Newfoundland Recipes – saltjunk.com

Everything Newfoundland & Labrador with its Culture, Cuisine and Traditions

Steamed Figgy Pudding

What is a “Figgy Pudding”? Very simple, a pudding made with figs not raisins. After much research on this topic there is much evidence to this confirmation. Back in the early 1800s, leaveners used were eggs and steam with the possibility of adding pearl ash. Not until 1830s (baking soda) and 1840s (baking soda & cream of tartar = baking powder) were introduced. The recipe below reflects the period of the early 1800s. You can use a pudding bowl, basin or pudding bag.

Photo by Chief Instructor Chef Mark, Liaison College Oakville, ON.

Makes 4-6 servings

Prepare pudding bowl as per instructions.

INGREDIENTS:

  • 1 cup all-purpose flour, sifted
  • 1 cup sugar
  • Pinch salt
  • Pinch ground nutmeg
  • 1 cup chopped suet
  • 1 cup stale breadcrumbs
  • 1¾ cups chopped dried figs
  • 2 eggs, beaten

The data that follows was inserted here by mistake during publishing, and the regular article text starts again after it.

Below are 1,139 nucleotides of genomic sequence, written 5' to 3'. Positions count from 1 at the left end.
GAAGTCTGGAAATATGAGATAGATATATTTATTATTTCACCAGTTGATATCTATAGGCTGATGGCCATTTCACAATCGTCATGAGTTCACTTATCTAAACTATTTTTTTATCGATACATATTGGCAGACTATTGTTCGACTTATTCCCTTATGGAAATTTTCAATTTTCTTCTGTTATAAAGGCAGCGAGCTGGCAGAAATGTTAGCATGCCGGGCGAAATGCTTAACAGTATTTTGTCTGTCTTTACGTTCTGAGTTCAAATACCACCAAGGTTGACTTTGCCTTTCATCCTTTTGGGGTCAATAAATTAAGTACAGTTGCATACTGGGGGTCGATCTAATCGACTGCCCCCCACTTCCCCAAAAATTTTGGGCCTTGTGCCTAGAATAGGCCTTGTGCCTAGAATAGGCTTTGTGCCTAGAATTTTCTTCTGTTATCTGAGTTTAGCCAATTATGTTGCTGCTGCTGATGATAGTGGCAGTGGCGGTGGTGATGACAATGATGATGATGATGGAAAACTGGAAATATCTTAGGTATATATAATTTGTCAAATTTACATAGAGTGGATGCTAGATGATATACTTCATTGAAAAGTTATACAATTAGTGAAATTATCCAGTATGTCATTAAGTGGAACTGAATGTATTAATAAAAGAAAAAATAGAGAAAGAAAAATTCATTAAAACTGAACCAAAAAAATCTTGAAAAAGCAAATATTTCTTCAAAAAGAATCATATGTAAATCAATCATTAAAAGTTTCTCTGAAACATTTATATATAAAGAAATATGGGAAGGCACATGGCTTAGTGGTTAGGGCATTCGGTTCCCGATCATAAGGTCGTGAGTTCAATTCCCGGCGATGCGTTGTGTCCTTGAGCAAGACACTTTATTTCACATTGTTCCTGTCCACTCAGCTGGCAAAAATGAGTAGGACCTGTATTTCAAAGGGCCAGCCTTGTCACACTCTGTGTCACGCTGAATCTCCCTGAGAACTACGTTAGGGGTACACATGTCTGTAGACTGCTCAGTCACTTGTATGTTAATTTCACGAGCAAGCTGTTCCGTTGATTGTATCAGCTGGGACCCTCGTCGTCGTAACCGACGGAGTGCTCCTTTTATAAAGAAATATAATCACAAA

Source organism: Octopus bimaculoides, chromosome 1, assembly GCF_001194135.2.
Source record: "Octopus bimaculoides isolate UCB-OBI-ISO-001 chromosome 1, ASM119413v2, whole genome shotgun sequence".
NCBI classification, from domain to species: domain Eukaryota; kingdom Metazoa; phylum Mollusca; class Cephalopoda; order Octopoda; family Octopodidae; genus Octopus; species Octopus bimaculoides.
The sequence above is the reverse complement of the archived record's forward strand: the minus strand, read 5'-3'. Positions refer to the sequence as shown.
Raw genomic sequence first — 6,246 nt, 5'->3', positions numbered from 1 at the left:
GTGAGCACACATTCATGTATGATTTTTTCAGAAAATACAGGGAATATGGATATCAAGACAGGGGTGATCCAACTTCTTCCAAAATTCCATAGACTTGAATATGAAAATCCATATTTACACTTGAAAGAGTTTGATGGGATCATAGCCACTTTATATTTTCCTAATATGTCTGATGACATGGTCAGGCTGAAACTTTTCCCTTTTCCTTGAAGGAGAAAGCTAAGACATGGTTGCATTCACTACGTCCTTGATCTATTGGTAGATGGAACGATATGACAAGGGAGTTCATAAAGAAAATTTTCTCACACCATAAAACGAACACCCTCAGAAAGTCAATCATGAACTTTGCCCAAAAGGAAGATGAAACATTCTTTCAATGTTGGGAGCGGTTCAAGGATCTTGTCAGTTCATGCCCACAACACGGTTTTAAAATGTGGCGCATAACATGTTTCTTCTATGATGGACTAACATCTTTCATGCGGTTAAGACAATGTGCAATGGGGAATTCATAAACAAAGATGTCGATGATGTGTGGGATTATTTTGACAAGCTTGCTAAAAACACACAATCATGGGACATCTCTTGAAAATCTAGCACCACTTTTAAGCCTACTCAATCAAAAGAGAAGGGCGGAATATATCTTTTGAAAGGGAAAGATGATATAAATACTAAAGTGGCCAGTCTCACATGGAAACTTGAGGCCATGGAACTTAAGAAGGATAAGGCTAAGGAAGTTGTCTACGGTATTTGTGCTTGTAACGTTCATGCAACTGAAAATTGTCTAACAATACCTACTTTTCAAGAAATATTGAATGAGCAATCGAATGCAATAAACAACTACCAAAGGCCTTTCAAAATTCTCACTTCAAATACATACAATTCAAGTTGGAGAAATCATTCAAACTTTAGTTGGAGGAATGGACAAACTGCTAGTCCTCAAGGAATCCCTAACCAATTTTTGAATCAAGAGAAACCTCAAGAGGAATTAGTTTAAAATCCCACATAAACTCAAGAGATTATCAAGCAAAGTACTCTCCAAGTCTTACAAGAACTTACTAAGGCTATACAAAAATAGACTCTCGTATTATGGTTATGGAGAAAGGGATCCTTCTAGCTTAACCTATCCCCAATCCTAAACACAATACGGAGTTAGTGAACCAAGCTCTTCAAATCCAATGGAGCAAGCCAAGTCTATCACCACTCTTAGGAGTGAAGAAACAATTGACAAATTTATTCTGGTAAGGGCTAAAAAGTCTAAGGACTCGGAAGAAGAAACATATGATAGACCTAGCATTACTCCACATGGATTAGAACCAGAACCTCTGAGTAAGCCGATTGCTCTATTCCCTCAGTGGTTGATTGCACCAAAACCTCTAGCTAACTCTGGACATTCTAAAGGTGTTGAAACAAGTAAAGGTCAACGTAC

• 7 oz milk
  • Butter (greasing bowl)

METHOD

In a large bowl, mix flour, sugar, salt, nutmeg, suet, breadcrumbs, and figs. Add eggs and milk to mixture, stir until well blended.

Spoon batter in a well-greased 1-quart pudding bowl with butter and steam for 2.5 hours. Once steaming is completed, lift pudding bowl from pan and remove foil and parchment paper. Cool for 10 minutes. Using a palette knife, loosen all around the pudding and remove pudding by gently shaking onto a serving plate. Serve with cream or custard.

Note: Adding 1 tsp of baking powder to this recipe gives the pudding a nice rise.

Instructions on how to Steam a Pudding

1. Make a lid using foil and parchment paper to cover top of bowl;
2. Form a pleat (1 inch) in middle of both foil and parchment paper;
3. Place on top of bowl and form around;
4. Tie in place and create a handle before placing in steamer or lidded pan;
5. Use boiling water and ensure water level inside pan reaches half-way up bowl;
6. Check at 30-minute intervals to ensure it does not boil dry;
7. Water level should not fall below 1 quarter up the bowl; add